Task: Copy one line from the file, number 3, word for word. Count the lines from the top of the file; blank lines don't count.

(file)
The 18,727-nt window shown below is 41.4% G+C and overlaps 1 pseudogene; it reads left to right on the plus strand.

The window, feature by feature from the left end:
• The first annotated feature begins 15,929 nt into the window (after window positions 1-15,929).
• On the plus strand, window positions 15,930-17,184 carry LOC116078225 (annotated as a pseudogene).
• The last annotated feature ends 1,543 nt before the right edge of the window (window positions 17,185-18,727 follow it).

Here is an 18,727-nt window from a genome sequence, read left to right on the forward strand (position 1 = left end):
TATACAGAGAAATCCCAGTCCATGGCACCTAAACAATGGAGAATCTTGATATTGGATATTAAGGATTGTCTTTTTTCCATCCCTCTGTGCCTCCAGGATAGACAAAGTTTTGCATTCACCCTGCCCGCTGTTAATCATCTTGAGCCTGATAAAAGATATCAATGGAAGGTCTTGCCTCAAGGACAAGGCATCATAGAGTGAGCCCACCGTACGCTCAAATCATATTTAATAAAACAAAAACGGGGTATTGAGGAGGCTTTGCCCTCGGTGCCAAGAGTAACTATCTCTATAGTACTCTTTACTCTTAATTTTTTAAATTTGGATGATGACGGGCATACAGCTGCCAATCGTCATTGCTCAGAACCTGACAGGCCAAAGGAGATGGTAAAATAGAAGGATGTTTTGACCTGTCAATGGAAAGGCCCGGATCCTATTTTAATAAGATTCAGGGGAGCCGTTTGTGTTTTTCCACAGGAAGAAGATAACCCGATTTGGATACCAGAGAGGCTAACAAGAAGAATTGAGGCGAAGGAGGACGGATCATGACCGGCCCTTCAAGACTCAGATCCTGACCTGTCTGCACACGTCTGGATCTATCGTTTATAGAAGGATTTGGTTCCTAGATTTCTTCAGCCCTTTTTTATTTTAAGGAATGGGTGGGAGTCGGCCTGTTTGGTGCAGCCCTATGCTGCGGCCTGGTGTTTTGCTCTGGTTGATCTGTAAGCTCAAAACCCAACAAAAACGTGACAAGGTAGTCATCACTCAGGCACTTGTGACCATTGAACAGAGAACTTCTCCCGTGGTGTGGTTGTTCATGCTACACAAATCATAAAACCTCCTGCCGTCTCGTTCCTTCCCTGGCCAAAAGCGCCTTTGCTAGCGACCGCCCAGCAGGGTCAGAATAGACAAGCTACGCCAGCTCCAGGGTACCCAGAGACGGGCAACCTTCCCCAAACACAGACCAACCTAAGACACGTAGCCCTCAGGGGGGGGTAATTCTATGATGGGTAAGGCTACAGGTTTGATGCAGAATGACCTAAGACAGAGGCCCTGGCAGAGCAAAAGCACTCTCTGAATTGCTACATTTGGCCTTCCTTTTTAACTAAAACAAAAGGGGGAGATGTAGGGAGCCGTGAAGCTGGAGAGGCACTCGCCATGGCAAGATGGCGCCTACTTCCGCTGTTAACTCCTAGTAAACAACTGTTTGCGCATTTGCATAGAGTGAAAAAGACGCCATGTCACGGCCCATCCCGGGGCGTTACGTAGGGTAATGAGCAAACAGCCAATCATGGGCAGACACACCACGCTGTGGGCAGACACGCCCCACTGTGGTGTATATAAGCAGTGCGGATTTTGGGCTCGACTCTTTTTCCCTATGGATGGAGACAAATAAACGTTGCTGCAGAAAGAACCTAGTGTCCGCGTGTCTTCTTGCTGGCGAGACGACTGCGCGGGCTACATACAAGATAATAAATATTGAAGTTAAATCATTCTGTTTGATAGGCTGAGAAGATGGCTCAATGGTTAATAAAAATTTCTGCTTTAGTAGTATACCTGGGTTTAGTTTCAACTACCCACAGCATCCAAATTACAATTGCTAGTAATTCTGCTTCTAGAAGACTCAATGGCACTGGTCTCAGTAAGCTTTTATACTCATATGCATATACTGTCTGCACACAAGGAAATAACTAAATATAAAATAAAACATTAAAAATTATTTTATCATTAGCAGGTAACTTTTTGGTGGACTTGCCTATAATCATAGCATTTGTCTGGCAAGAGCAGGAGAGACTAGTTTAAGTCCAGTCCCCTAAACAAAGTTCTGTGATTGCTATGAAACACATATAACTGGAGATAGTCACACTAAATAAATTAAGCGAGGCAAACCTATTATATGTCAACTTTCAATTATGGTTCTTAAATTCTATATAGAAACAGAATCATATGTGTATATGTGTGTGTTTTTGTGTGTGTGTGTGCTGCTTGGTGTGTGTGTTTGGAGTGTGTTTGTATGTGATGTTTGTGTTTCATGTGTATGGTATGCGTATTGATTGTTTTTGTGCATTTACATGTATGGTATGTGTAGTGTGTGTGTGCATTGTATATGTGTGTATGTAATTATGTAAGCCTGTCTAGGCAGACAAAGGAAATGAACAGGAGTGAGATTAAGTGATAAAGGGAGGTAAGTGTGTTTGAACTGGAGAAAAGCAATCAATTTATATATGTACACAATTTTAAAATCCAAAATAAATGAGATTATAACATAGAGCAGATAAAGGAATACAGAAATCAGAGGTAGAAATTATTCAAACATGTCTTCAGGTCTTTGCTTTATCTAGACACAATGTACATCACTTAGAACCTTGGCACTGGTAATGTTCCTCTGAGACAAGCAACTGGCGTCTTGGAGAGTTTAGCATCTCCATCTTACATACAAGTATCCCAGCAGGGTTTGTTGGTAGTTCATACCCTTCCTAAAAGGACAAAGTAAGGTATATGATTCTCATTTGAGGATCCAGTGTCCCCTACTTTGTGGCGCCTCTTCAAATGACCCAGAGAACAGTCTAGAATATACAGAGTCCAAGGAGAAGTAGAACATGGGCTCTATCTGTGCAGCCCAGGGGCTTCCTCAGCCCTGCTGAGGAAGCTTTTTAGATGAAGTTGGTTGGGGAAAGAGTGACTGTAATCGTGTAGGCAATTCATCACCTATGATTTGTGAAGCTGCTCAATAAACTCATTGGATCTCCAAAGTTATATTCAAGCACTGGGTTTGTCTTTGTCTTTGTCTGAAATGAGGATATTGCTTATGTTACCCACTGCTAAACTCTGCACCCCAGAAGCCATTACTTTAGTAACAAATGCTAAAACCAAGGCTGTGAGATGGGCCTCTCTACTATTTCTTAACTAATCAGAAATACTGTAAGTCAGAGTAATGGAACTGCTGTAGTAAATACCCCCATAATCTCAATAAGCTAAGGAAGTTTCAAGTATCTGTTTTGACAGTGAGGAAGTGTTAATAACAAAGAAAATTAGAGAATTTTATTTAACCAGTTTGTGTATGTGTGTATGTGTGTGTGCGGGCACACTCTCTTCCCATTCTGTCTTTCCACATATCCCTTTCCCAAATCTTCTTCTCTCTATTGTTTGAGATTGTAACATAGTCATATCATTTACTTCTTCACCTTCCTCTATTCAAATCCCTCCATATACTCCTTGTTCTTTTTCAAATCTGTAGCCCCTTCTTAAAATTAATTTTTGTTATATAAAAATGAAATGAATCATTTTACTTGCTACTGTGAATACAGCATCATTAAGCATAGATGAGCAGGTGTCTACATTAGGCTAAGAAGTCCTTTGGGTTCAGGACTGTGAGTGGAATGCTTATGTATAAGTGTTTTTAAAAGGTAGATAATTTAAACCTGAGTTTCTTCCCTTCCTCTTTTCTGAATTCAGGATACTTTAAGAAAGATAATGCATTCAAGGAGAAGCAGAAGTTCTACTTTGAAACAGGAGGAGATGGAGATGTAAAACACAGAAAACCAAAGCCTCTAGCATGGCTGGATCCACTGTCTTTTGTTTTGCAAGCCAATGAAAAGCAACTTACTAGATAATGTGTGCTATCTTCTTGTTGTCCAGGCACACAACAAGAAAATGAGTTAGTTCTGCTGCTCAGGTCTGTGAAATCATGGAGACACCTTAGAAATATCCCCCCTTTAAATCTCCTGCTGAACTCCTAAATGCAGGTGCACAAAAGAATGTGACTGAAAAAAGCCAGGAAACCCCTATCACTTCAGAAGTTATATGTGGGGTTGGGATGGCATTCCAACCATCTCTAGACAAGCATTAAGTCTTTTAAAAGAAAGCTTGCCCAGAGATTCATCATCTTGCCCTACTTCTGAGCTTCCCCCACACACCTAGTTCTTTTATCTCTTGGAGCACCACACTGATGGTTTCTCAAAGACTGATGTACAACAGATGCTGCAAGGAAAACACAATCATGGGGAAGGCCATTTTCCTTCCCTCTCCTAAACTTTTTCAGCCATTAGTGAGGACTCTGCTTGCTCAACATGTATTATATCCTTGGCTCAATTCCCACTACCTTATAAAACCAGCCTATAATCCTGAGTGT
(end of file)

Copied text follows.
• The first annotated feature begins 15,929 nt into the window (after window positions 1-15,929).